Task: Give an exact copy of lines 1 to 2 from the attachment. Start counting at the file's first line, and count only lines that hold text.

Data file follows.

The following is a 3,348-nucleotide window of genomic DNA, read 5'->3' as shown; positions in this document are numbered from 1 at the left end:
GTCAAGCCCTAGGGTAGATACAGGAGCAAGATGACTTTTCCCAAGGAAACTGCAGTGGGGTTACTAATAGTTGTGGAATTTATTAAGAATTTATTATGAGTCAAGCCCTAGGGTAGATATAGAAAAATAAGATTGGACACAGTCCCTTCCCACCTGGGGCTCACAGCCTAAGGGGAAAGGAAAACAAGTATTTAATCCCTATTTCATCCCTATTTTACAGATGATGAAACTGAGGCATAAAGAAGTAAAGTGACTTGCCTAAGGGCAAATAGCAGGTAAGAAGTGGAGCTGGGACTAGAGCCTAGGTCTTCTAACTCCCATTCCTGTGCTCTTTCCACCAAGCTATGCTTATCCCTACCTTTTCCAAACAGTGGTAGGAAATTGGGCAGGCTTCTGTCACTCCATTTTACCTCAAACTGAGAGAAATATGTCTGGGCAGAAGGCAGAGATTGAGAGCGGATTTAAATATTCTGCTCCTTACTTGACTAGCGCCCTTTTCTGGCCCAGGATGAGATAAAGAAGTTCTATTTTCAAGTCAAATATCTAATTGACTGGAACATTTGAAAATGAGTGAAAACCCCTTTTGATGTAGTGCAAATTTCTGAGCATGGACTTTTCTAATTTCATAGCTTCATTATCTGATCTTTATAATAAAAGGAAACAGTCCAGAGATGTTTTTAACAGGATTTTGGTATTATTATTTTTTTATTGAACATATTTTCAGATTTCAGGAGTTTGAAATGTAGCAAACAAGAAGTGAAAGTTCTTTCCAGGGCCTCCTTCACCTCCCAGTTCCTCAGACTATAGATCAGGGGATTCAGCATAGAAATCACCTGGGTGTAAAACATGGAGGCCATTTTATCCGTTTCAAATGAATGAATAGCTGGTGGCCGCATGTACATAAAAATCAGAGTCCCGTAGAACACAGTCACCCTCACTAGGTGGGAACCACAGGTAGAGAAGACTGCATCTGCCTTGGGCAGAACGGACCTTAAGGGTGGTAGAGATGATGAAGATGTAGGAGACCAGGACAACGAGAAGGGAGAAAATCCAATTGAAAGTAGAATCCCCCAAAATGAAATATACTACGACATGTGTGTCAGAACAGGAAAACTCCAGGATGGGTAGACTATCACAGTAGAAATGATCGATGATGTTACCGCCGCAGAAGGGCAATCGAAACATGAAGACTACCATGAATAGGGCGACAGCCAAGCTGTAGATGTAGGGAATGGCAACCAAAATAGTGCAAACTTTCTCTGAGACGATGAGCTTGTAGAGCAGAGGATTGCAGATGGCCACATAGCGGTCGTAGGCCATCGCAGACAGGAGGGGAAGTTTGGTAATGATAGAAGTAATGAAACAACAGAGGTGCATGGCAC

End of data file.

The following is a 3,348-nucleotide window of genomic DNA, read 5'->3' as shown; positions in this document are numbered from 1 at the left end:
GTCAAGCCCTAGGGTAGATACAGGAGCAAGATGACTTTTCCCAAGGAAACTGCAGTGGGGTTACTAATAGTTGTGGAATTTATTAAGAATTTATTATGAGTCAAGCCCTAGGGTAGATATAGAAAAATAAGATTGGACACAGTCCCTTCCCACCTGGGGCTCACAGCCTAAGGGGAAAGGAAAACAAGTATTTAATCCCTATTTCATCCCTATTTTACAGATGATGAAACTGAGGCATAAAGAAGTAAAGTGACTTGCCTAAGGGCAAATAGCAGGTAAGAAGTGGAGCTGGGACTAGAGCCTAGGTCTTCTAACTCCCATTCCTGTGCTCTTTCCACCAAGCTATGCTTATCCCTACCTTTTCCAAACAGTGGTAGGAAATTGGGCAGGCTTCTGTCACTCCATTTTACCTCAAACTGAGAGAAATATGTCTGGGCAGAAGGCAGAGATTGAGAGCGGATTTAAATATTCTGCTCCTTACTTGACTAGCGCCCTTTTCTGGCCCAGGATGAGATAAAGAAGTTCTATTTTCAAGTCAAATATCTAATTGACTGGAACATTTGAAAATGAGTGAAAACCCCTTTTGATGTAGTGCAAATTTCTGAGCATGGACTTTTCTAATTTCATAGCTTCATTATCTGATCTTTATAATAAAAGGAAACAGTCCAGAGATGTTTTTAACAGGATTTTGGTATTATTATTTTTTTATTGAACATATTTTCAGATTTCAGGAGTTTGAAATGTAGCAAACAAGAAGTGAAAGTTCTTTCCAGGGCCTCCTTCACCTCCCAGTTCCTCAGACTATAGATCAGGGGATTCAGCATAGAAATCACCTGGGTGTAAAACATGGAGGCCATTTTATCCGTTTCAAATGAATGAATAGCTGGTGGCCGCATGTACATAAAAATCAGAGTCCCGTAGAACACAGTCACCCTCACTAGGTGGGAACCACAGGTAGAGAAGACTGCATCTGCCTTGGGCAGAACGGACCTTAAGGGTGGTAGAGATGATGAAGATGTAGGAGACCAGGACAACGAGAAGGGAGAAAATCCAATTGAAAGTAGAATCCCCCAAAATGAAATATACTACGACATGTGTGTCAGAACAGGAAAACTCCAGGATGGGTAGACTATCACAGTAGAAATGATCGATGATGTTACCGCCGCAGAAGGGCAATCGAAACATGAAGACTACCATGAATAGGGCGACAGCCAAGCTGTAGATGTAGGGAATGGCAACCAAAATAGTGCAAACTTTCTCTGAGACGATGAGCTTGTAGAGCAGAGGATTGCAGATGGCCACATAGCGGTCGTAGGCCATCGCAGACAGGAGGGGAAGTTTGGTAATGATAGAAGTAATGAAACAACAGAGGTGCATGGCAC